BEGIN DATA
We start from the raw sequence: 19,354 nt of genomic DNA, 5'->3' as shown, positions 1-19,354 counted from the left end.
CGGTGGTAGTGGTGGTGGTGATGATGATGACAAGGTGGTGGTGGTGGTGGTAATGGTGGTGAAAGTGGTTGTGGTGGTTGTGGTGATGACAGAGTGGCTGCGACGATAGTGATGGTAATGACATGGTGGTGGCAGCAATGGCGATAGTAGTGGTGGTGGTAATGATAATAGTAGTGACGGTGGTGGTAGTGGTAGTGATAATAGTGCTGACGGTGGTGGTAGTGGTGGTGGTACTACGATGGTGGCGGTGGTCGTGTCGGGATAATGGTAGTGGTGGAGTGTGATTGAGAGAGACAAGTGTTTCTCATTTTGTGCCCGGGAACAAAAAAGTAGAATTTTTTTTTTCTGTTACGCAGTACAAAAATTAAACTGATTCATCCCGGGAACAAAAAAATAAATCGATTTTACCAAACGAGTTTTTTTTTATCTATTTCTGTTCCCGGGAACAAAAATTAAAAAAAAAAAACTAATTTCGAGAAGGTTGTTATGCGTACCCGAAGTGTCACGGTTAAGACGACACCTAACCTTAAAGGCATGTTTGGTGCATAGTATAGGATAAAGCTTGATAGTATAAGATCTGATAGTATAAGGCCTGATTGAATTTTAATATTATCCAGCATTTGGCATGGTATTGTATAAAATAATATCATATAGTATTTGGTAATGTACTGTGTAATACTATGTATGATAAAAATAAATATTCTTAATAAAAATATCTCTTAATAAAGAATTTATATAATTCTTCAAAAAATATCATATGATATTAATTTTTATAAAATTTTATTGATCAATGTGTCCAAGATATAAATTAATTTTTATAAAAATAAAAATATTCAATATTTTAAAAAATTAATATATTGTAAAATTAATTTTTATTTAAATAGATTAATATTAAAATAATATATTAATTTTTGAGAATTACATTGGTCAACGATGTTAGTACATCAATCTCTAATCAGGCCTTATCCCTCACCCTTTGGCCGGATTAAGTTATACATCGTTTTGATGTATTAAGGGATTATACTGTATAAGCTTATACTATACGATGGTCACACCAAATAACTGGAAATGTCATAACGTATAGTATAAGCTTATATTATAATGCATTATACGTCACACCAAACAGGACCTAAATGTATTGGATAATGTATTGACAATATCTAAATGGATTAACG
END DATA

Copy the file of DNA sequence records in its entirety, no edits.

We start from the raw sequence: 19,354 nt of genomic DNA, 5'->3' as shown, positions 1-19,354 counted from the left end.
CGGTGGTAGTGGTGGTGGTGATGATGATGACAAGGTGGTGGTGGTGGTGGTAATGGTGGTGAAAGTGGTTGTGGTGGTTGTGGTGATGACAGAGTGGCTGCGACGATAGTGATGGTAATGACATGGTGGTGGCAGCAATGGCGATAGTAGTGGTGGTGGTAATGATAATAGTAGTGACGGTGGTGGTAGTGGTAGTGATAATAGTGCTGACGGTGGTGGTAGTGGTGGTGGTACTACGATGGTGGCGGTGGTCGTGTCGGGATAATGGTAGTGGTGGAGTGTGATTGAGAGAGACAAGTGTTTCTCATTTTGTGCCCGGGAACAAAAAAGTAGAATTTTTTTTTTCTGTTACGCAGTACAAAAATTAAACTGATTCATCCCGGGAACAAAAAAATAAATCGATTTTACCAAACGAGTTTTTTTTTATCTATTTCTGTTCCCGGGAACAAAAATTAAAAAAAAAAAACTAATTTCGAGAAGGTTGTTATGCGTACCCGAAGTGTCACGGTTAAGACGACACCTAACCTTAAAGGCATGTTTGGTGCATAGTATAGGATAAAGCTTGATAGTATAAGATCTGATAGTATAAGGCCTGATTGAATTTTAATATTATCCAGCATTTGGCATGGTATTGTATAAAATAATATCATATAGTATTTGGTAATGTACTGTGTAATACTATGTATGATAAAAATAAATATTCTTAATAAAAATATCTCTTAATAAAGAATTTATATAATTCTTCAAAAAATATCATATGATATTAATTTTTATAAAATTTTATTGATCAATGTGTCCAAGATATAAATTAATTTTTATAAAAATAAAAATATTCAATATTTTAAAAAATTAATATATTGTAAAATTAATTTTTATTTAAATAGATTAATATTAAAATAATATATTAATTTTTGAGAATTACATTGGTCAACGATGTTAGTACATCAATCTCTAATCAGGCCTTATCCCTCACCCTTTGGCCGGATTAAGTTATACATCGTTTTGATGTATTAAGGGATTATACTGTATAAGCTTATACTATACGATGGTCACACCAAATAACTGGAAATGTCATAACGTATAGTATAAGCTTATATTATAATGCATTATACGTCACACCAAACAGGACCTAAATGTATTGGATAATGTATTGACAATATCTAAATGGATTAACG